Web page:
Note: Stress that the main idea always includes specifically
"Who...did what." Some of the other information may be included
but is not necessary to create a main idea sentence.
5W’s and HOW CHART ORGANIZER

Who?

What?

When?

Where?

Why?

How?
FACTS CHART EXPLANATION

This strategy is used to help students identify the main idea of a
paragraph of text and its supporting facts. This strategy is helpful
for students who have difficulty comprehending text. With this
strategy the text is broken down paragraph by paragraph, fact by
fact.

1. Distribute copies of the Facts Chart Organizer. Students
should enter the concept or subject of the reading selection.
Each column represents a paragraph of the text and should
be labeled to correspond to the paragraph being read.
Students can create their own organizers (see sample
organizer).

2. Before reading, remind students to look at the text one
paragraph at a time, selecting the main idea and supporting
facts for each paragraph.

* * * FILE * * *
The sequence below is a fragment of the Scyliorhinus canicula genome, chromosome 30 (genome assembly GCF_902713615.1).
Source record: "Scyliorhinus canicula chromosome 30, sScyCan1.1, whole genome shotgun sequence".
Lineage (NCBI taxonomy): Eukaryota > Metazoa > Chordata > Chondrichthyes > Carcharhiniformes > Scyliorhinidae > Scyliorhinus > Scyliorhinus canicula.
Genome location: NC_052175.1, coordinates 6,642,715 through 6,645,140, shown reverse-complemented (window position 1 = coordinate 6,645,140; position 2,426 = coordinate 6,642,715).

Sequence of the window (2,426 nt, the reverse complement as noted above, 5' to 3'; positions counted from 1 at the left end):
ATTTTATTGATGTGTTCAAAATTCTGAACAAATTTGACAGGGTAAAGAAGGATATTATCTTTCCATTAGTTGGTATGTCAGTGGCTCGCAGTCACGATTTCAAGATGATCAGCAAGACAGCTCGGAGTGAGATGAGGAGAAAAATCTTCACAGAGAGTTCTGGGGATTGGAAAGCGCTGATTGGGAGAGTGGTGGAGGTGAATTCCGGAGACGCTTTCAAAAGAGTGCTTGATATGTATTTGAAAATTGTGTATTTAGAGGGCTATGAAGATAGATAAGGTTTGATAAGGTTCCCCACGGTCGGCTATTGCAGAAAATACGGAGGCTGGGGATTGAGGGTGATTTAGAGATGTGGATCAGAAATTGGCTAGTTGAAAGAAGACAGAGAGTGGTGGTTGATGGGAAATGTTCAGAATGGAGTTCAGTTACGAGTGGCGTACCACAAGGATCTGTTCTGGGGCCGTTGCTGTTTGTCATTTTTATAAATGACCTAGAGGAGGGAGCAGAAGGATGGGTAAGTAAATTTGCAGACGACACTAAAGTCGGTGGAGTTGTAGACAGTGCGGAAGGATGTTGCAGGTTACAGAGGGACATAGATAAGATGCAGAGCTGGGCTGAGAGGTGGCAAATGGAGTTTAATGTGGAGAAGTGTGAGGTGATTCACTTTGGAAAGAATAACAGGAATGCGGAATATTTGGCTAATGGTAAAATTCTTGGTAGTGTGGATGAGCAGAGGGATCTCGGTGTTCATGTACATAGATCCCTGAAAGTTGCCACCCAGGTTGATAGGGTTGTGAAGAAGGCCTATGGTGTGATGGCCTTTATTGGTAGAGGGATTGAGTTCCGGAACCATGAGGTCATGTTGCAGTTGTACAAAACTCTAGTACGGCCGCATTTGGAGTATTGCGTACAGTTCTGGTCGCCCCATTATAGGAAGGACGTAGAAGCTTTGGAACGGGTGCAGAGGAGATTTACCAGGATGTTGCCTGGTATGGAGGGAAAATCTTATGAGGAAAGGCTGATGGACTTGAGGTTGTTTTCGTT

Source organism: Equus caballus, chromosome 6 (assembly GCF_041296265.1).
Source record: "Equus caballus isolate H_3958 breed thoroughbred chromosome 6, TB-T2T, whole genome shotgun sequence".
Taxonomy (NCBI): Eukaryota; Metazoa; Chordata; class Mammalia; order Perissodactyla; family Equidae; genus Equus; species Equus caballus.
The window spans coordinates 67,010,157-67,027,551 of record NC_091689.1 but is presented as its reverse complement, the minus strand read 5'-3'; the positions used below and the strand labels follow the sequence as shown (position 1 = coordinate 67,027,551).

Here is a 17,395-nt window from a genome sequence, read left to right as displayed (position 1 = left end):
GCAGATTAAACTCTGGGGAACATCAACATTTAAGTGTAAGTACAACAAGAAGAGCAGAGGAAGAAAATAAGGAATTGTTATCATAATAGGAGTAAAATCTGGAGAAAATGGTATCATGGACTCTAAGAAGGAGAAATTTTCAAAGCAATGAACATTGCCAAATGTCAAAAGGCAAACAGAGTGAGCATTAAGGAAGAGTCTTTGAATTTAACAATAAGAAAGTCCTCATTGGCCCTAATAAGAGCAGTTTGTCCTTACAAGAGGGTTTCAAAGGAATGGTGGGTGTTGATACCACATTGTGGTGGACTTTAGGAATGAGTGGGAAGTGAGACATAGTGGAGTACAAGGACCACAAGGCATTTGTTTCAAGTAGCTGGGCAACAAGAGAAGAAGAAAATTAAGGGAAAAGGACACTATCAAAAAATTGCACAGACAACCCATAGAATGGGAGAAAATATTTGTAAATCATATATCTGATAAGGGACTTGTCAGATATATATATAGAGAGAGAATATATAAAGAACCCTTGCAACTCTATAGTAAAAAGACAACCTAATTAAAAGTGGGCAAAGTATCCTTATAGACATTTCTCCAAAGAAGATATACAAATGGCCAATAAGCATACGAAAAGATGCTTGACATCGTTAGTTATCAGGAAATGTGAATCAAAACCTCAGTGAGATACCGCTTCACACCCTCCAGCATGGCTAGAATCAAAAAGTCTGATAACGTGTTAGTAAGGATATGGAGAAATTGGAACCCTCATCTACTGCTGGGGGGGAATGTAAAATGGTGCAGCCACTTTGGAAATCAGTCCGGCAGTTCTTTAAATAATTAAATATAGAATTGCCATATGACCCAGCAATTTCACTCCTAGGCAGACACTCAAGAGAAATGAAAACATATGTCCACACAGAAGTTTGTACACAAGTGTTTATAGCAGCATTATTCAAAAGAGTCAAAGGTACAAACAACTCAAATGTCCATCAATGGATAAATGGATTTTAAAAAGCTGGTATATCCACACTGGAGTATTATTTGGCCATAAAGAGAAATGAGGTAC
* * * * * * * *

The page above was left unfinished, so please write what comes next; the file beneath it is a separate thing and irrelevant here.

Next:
3. After reading the paragraph, students should fill in the
information on their Facts Chart. Multiple pages can be
created. A whole chapter or section may be selected for this
activity based on the students’ grasp of the content.
FACTS CHART ORGANIZER

Concept:    ________________________
Paragraph 1        Paragraph 2        Paragraph 3

Main Idea         Main Idea           Main Idea

Supporting Facts   Supporting Facts   Supporting Facts
HERRINGBONE TECHNIQUE EXPLANATION

This graphic organizer is used to help students identify the main
idea and the related supporting ideas of a lesson, text or concept. It
contains six questions that help students organize the details of the
text. The visual pattern of the herringbone creates a framework for
students to sort the information.

1. Students label all of the lines of the herringbone with the six
questions as shown on the sample organizer.

2. Remind students to look for and identify the answers to the six
questions while they are reading the text or listening to the
presentation. Remind students that the question “Who?” will
not always be answered with a person’s name, or proper
noun. Discuss which topics may be considered a character or
subject of a text.

3. After reading, students should fill in the answers to the six
questions.

4. After all six questions have been answered, students should
create a main idea sentence from the information they have
organized. This main idea can be written across the backbone
of the herringbone, or for easier readability, as a sentence at
the bottom of the page.

Note: Stress that the main idea always includes specifically
"Who...did what." Some of the other information may be included